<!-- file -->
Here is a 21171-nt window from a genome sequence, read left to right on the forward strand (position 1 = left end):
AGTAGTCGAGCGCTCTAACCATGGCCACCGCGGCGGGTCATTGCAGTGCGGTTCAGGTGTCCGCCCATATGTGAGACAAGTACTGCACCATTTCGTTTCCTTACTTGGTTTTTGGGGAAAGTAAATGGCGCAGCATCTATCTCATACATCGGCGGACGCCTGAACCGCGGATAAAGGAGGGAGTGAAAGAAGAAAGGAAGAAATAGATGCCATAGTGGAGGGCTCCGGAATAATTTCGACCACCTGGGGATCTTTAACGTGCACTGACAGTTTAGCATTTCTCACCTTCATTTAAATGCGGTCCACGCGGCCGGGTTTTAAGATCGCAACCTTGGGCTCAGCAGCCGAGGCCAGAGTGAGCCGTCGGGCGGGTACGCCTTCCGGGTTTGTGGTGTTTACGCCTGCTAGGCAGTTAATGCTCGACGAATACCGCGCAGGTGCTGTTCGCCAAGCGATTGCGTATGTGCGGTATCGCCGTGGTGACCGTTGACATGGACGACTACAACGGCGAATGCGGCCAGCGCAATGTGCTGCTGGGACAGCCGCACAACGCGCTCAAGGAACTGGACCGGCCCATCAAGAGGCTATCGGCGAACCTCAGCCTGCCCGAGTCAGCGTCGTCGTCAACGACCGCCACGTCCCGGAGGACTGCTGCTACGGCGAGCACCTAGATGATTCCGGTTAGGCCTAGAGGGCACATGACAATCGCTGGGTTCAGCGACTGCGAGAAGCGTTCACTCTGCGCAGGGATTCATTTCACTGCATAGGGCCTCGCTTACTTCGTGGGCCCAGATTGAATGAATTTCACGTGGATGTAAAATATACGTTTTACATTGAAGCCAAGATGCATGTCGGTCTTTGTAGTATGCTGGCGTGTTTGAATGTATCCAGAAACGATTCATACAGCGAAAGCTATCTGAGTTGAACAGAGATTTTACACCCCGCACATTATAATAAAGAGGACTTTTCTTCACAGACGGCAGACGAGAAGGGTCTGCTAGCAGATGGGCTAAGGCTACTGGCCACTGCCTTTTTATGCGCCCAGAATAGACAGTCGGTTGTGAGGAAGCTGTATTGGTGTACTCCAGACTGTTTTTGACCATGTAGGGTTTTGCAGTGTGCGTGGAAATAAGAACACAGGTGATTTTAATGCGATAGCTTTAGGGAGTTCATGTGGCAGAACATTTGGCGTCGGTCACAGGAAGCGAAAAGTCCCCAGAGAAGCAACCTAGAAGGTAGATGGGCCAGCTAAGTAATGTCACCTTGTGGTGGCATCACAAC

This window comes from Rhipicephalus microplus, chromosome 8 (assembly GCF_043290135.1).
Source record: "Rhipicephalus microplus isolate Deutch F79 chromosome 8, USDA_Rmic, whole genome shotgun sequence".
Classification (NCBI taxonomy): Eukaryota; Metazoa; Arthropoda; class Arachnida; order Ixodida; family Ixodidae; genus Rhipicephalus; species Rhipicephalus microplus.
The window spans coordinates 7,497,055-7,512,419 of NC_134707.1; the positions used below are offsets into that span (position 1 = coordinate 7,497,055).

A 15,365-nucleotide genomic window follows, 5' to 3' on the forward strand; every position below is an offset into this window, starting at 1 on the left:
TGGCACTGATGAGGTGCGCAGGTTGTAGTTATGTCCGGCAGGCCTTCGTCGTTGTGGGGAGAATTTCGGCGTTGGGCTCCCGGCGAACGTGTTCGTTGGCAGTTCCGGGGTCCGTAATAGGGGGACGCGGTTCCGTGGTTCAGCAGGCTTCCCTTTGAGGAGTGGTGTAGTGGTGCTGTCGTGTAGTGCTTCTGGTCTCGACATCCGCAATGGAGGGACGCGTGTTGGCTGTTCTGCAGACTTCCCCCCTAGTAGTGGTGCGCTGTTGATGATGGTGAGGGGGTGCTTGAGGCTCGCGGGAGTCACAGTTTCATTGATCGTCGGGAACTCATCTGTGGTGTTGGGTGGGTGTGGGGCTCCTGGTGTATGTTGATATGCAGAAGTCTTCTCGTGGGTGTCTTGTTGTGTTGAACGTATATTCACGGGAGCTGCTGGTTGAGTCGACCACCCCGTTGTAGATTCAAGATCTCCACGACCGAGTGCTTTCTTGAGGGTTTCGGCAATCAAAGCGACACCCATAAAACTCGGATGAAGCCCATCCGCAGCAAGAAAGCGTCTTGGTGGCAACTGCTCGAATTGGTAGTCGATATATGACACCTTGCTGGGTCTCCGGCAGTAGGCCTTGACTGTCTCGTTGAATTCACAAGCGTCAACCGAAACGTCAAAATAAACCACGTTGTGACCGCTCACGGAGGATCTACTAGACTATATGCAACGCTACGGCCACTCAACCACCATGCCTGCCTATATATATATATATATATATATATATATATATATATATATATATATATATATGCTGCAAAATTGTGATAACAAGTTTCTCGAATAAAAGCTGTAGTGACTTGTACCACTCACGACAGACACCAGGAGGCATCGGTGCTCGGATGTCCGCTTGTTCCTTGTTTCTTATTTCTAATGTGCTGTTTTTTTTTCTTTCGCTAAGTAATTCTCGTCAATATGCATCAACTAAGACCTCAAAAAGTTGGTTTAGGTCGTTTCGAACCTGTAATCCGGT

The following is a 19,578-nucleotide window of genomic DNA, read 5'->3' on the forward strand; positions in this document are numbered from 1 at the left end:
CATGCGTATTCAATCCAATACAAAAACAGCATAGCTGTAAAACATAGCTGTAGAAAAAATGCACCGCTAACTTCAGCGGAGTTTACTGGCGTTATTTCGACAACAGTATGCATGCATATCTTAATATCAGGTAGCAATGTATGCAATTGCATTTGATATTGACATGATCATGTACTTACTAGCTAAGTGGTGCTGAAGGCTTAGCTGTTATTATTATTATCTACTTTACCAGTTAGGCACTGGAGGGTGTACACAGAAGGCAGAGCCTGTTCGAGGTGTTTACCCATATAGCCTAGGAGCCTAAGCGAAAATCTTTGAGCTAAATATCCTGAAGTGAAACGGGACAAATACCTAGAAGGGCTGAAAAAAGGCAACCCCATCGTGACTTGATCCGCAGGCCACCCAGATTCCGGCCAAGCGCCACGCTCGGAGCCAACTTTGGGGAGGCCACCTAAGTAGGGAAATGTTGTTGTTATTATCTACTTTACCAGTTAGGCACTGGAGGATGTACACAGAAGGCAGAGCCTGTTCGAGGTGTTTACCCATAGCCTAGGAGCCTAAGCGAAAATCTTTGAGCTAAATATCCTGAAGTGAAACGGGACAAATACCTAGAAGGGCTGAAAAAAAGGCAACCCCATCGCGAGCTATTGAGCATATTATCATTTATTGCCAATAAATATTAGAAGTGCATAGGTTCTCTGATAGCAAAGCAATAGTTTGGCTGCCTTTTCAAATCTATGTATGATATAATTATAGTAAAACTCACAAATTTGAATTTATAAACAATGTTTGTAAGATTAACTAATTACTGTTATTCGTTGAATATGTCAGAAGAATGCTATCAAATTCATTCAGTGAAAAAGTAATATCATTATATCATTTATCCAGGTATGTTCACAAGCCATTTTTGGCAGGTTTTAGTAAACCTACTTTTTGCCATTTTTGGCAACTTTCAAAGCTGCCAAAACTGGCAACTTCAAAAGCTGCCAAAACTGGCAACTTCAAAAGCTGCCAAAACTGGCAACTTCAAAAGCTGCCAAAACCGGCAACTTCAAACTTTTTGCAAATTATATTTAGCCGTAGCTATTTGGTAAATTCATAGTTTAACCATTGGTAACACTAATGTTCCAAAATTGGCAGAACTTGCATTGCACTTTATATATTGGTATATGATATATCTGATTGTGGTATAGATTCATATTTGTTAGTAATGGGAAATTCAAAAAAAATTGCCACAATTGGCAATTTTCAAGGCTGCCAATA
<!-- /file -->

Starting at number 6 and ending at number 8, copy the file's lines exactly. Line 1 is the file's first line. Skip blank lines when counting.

The window spans coordinates 7,497,055-7,512,419 of NC_134707.1; the positions used below are offsets into that span (position 1 = coordinate 7,497,055).

A 15,365-nucleotide genomic window follows, 5' to 3' on the forward strand; every position below is an offset into this window, starting at 1 on the left:
TGGCACTGATGAGGTGCGCAGGTTGTAGTTATGTCCGGCAGGCCTTCGTCGTTGTGGGGAGAATTTCGGCGTTGGGCTCCCGGCGAACGTGTTCGTTGGCAGTTCCGGGGTCCGTAATAGGGGGACGCGGTTCCGTGGTTCAGCAGGCTTCCCTTTGAGGAGTGGTGTAGTGGTGCTGTCGTGTAGTGCTTCTGGTCTCGACATCCGCAATGGAGGGACGCGTGTTGGCTGTTCTGCAGACTTCCCCCCTAGTAGTGGTGCGCTGTTGATGATGGTGAGGGGGTGCTTGAGGCTCGCGGGAGTCACAGTTTCATTGATCGTCGGGAACTCATCTGTGGTGTTGGGTGGGTGTGGGGCTCCTGGTGTATGTTGATATGCAGAAGTCTTCTCGTGGGTGTCTTGTTGTGTTGAACGTATATTCACGGGAGCTGCTGGTTGAGTCGACCACCCCGTTGTAGATTCAAGATCTCCACGACCGAGTGCTTTCTTGAGGGTTTCGGCAATCAAAGCGACACCCATAAAACTCGGATGAAGCCCATCCGCAGCAAGAAAGCGTCTTGGTGGCAACTGCTCGAATTGGTAGTCGATATATGACACCTTGCTGGGTCTCCGGCAGTAGGCCTTGACTGTCTCGTTGAATTCACAAGCGTCAACCGAAACGTCAAAATAAACCACGTTGTGACCGCTCACGGAGGATCTACTAGACTATATGCAACGCTACGGCCACTCAACCACCATGCCTGCCTATATATATATATATATATATATATATATATATATATATATATATATATATATGCTGCAAAATTGTGATAACAAGTTTCTCGAATAAAAGCTGTAGTGACTTGTACCACTCACGACAGACACCAGGAGGCATCGGTGCTCGGATGTCCGCTTGTTCCTTGTTTCTTATTTCTAATGTGCTGTTTTTTTTTCTTTCGCTAAGTAATTCTCGTCAATATGCATCAACTAAGACCTCAAAAAGTTGGTTTAGGTCGTTTCGAACCTGTAATCCGGT